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U.S. Forest Service

Pacific Southwest Region Viewing Area


California pitcher plant. California pitcher plant (Darlingtonia californica). Photo by Terry Miller.

Phantom orchid. Phantom orchid (Cephalanthera austiniae). Photo by Jim Belsher-Howe.

Butterfly Valley Botanical Area

Forest: Plumas National Forest

District: Mt. Hough Ranger District

Description: Butterfly Valley and the surrounding area have been utilized since the early 1850s for many uses. Mining operations and the old mining town of Butterfly Valley occupied the area initially. After the mineral values were mined out and the town of Butterfly Valley was abandoned, grazing and logging operations were prominent in the area.

During 1875-1877, Rebecca Austin spent many days on her own in Butterfly Valley, studying the plants and especially the pitcher plants. She made a large number of remarkable and detailed observations that are cited even in modern publications.

Since the cessation of logging operations about 1950, the area was used primarily for grazing until designated at a botanical area in 1976. The Butterfly Valley Botanical Area was designated as a protected area due to its outstanding abundance and diversity of plant life present. It is managed to provide the public with an opportunity to enjoy an undeveloped area of profuse floral display.

  • Management: 500-acre area managed by the Plumas National Forest to protect special botanical resources.
  • Attractions: Nature Study of four species of insectivorous plants including Darlingtonia californica, the California pitcher plant. Although Darlingtonia can be seen year round, the peak blooming season is May through July.
  • Special Regulations: Collection of plants in the botanical area is prohibited. No vehicles are permitted off of designated roads. Please tread lightly when walking through the botanical area.
  • Non-native plantings: Some hobbyists have planted non-native plants at Butterfly Valley. This activity is not allowed, and such plants are removed and destroyed.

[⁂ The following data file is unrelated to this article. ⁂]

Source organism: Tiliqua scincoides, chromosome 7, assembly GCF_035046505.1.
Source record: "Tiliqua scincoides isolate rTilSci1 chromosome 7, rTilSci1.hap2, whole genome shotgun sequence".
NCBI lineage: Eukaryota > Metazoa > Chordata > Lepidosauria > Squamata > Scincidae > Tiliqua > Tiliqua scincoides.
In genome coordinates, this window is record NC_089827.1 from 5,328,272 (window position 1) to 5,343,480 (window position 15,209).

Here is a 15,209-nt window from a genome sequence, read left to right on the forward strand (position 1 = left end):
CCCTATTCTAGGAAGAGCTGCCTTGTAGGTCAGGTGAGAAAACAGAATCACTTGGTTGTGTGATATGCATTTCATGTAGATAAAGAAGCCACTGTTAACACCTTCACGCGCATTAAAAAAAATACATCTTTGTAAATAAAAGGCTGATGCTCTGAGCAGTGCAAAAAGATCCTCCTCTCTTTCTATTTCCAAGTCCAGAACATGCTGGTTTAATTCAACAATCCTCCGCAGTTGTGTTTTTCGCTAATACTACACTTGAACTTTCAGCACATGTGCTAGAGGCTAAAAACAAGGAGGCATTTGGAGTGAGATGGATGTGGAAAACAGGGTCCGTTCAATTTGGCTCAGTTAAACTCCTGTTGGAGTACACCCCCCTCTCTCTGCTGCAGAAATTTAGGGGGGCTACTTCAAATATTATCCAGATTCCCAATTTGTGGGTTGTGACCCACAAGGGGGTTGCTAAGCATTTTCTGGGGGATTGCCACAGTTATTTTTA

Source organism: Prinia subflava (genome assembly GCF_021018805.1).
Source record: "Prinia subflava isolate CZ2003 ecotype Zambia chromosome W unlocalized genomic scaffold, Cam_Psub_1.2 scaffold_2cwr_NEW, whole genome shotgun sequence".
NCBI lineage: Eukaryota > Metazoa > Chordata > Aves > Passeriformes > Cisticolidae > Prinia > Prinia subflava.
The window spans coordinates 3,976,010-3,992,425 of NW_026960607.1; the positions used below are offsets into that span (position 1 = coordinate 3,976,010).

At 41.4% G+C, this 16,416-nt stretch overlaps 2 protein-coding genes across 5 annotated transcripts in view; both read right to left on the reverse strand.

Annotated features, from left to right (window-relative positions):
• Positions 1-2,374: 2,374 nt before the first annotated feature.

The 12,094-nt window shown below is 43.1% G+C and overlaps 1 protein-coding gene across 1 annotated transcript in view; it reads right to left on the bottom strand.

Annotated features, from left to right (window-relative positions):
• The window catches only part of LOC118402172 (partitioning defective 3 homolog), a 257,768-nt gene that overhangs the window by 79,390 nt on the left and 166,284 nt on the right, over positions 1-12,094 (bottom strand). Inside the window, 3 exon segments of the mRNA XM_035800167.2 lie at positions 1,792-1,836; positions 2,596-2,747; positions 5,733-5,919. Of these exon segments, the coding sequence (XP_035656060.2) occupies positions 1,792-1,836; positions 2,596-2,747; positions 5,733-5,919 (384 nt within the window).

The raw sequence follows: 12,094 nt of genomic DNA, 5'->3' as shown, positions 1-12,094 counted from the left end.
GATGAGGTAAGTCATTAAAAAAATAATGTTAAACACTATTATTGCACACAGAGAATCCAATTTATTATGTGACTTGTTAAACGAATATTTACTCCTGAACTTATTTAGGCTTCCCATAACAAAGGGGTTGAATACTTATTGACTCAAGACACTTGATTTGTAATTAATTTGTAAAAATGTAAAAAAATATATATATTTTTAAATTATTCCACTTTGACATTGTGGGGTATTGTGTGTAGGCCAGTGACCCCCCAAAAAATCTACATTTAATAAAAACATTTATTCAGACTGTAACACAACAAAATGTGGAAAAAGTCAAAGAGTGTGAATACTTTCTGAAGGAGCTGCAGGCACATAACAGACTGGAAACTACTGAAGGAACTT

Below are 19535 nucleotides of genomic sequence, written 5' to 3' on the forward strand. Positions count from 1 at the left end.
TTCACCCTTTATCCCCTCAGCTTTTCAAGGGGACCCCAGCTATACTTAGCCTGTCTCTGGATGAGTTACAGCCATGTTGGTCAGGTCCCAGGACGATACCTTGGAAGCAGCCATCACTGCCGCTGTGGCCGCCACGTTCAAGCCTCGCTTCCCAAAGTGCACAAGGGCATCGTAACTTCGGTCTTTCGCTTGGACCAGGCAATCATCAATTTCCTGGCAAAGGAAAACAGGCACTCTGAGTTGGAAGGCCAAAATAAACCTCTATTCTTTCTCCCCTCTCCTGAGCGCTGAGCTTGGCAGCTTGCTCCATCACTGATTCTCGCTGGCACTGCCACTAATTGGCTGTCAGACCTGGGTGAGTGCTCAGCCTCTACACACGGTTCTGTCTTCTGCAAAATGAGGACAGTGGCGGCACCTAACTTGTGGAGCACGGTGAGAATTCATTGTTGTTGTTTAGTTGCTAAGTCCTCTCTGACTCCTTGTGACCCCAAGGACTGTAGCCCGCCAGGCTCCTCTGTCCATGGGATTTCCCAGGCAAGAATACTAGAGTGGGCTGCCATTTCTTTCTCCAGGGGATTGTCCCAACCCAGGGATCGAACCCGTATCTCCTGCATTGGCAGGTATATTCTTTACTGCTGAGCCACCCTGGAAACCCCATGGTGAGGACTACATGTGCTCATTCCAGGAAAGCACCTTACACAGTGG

• Facilities: None. Closest services are in Quincy.

Viewing Information:The Butterfly Valley Botanical Area, the home of the California Pitcher Plant (Darlingtonia californica), is an Eden of natural splendor. The California Pitcher Plant is a rare and unusual carnivorous plant that only grows in scattered boggy areas from southern Oregon down through northern California where the Sierra and Cascades meet. Also known as the Cobra Lily, Darlingtonia has a unique leaf adaptation that allows it to capture and digest insects to gather nutrients for the plant. The long snake-like leaf has an opening under the top of the leaf with small sun-lit windows that attract flies, bees and other insects into the tube. The waxy smoothness of the upper portions of the chamber provides the next step in the one-way trip to the waiting doom below. Downward pointing hairs on the inside of the lower leaf tube force insects down to a pool of secreted plant juices where the insects decompose and provide nutrients to the plant.

In addition to the rare California Pitcher Plant, there are three other species of insectivorous plants (common and lesser bladderwort, and round-leaved sundew), 12 species of orchids including lady slipper, 24 species of plants in the Lily family, nine species of ferns and fern relatives, as well as poppy, buttercup, and wild rose. The list of vascular plants found here exceeds 500 species.

Directions: From Quincy, California, go 3.5 miles North on Hwy 70 to Blackhawk Road (0.3 miles North of Mt. Hough Ranger District Office). At junction of Hwy 70 and Blackhawk Road, set odometer to zero. The mileages below indicate noteworthy stops along the way. Be sure to stay on the main road as you travel west on Blackhawk Road.

1.4-Begin gravel forest road #25N12. Stay on 25N12 as you pass 25N13 junction at mile 3.1 and 25N46 at mile 3.5.

3.9-Fern Glen: Immediately after passing the sign “Butterfly Botanical Area”, Fern Glen is on your left. This is the best spot to view fern diversity in the botanical area. Seven kinds of orchids have been found here.

4.8-Rubble Gap: At this point there is a road cut through a reddish rock and soil formation. Another area of fern diversity is adjacent. The attractive Palm Tree Moss grows 10 feet upstream from the culvert.

5.3-Turn right onto Bog Road (forest road #25N47).

5.4-Beargrass Glade – follow trail 300 yards west up an old logging road to a small trickle of water. As you follow the ravine back down towards Bog Road search for small numbers of bear grass plants along with several species of lilies.

6.0-Darlingtonia Bog. The population of California pitcher plants is found on both sides of the road. On the east side of the road is the Sweetwater Marsh, which slopes gradually downward and southeastward to Pond Reservoir. Sundews are found in this marsh, hidden under taller vegetation in saturated areas. The pond, located 200 yards east of the road at the downstream end of the Sweetwater Marsh, is home to the bladderworts.

Retrace your path to return to Highway 70.

Ownership and Management: U.S. Forest Service, Plumas National Forest, Mt. Hough Ranger District.

Closest Town: About 9 miles (25 minutes) from Quincy, California.